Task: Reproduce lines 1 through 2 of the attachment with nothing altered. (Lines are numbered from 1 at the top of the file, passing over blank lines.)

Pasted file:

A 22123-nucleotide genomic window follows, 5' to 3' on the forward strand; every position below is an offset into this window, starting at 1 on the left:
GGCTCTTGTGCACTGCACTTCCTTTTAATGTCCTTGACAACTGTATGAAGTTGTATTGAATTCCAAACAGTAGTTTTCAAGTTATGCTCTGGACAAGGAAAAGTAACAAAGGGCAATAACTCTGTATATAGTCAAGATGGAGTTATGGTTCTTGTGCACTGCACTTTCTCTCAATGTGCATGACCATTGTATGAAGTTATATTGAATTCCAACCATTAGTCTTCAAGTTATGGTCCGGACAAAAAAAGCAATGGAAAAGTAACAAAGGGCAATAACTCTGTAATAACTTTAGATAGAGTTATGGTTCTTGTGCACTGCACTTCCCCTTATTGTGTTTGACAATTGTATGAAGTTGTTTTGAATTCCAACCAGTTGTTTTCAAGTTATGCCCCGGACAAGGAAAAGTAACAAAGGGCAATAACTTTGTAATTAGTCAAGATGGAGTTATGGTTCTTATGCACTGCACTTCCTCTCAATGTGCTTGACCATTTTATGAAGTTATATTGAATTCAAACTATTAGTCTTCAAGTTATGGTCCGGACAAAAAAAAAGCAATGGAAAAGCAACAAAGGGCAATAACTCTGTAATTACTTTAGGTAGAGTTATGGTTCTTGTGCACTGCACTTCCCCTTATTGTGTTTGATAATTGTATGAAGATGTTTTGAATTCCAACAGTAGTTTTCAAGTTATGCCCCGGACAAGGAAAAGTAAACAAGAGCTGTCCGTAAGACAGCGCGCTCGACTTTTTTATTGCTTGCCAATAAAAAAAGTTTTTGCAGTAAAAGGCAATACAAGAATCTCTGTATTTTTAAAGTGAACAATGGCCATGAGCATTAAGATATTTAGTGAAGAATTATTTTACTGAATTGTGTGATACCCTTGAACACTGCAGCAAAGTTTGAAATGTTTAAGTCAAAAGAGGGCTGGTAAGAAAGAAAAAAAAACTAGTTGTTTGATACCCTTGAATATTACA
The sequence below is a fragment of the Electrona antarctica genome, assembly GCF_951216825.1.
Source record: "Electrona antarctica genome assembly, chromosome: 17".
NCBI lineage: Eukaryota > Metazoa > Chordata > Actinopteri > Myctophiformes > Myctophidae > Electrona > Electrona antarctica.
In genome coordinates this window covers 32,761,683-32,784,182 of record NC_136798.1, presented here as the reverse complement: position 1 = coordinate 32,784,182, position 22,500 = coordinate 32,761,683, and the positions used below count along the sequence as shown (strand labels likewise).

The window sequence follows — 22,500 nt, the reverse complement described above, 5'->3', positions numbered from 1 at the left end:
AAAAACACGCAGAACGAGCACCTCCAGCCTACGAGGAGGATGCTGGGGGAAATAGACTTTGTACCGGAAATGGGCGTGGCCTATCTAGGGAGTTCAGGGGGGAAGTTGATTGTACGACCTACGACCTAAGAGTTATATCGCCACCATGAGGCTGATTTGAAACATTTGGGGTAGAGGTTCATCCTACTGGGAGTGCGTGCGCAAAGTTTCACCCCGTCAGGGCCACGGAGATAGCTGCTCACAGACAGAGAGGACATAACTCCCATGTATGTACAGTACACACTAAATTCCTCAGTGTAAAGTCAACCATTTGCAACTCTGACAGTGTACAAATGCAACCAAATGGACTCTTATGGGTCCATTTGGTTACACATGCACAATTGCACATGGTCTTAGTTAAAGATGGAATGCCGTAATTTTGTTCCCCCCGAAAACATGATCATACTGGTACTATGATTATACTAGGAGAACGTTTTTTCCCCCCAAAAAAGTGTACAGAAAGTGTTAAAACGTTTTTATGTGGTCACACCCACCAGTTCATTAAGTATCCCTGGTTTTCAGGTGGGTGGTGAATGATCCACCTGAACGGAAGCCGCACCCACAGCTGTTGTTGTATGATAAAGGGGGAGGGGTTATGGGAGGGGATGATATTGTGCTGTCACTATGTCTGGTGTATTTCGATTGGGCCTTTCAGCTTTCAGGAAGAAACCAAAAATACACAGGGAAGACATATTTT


A 22123-nucleotide genomic window follows, 5' to 3' on the forward strand; every position below is an offset into this window, starting at 1 on the left:
GGCTCTTGTGCACTGCACTTCCTTTTAATGTCCTTGACAACTGTATGAAGTTGTATTGAATTCCAAACAGTAGTTTTCAAGTTATGCTCTGGACAAGGAAAAGTAACAAAGGGCAATAACTCTGTATATAGTCAAGATGGAGTTATGGTTCTTGTGCACTGCACTTTCTCTCAATGTGCATGACCATTGTATGAAGTTATATTGAATTCCAACCATTAGTCTTCAAGTTATGGTCCGGACAAAAAAAGCAATGGAAAAGTAACAAAGGGCAATAACTCTGTAATAACTTTAGATAGAGTTATGGTTCTTGTGCACTGCACTTCCCCTTATTGTGTTTGACAATTGTATGAAGTTGTTTTGAATTCCAACCAGTTGTTTTCAAGTTATGCCCCGGACAAGGAAAAGTAACAAAGGGCAATAACTTTGTAATTAGTCAAGATGGAGTTATGGTTCTTATGCACTGCACTTCCTCTCAATGTGCTTGACCATTTTATGAAGTTATATTGAATTCAAACTATTAGTCTTCAAGTTATGGTCCGGACAAAAAAAAAGCAATGGAAAAGCAACAAAGGGCAATAACTCTGTAATTACTTTAGGTAGAGTTATGGTTCTTGTGCACTGCACTTCCCCTTATTGTGTTTGATAATTGTATGAAGATGTTTTGAATTCCAACAGTAGTTTTCAAGTTATGCCCCGGACAAGGAAAAGTAAACAAGAGCTGTCCGTAAGACAGCGCGCTCGACTTTTTTATTGCTTGCCAATAAAAAAAGTTTTTGCAGTAAAAGGCAATACAAGAATCTCTGTATTTTTAAAGTGAACAATGGCCATGAGCATTAAGATATTTAGTGAAGAATTATTTTACTGAATTGTGTGATACCCTTGAACACTGCAGCAAAGTTTGAAATGTTTAAGTCAAAAGAGGGCTGGTAAGAAAGAAAAAAAAACTAGTTGTTTGATACCCTTGAATATTACA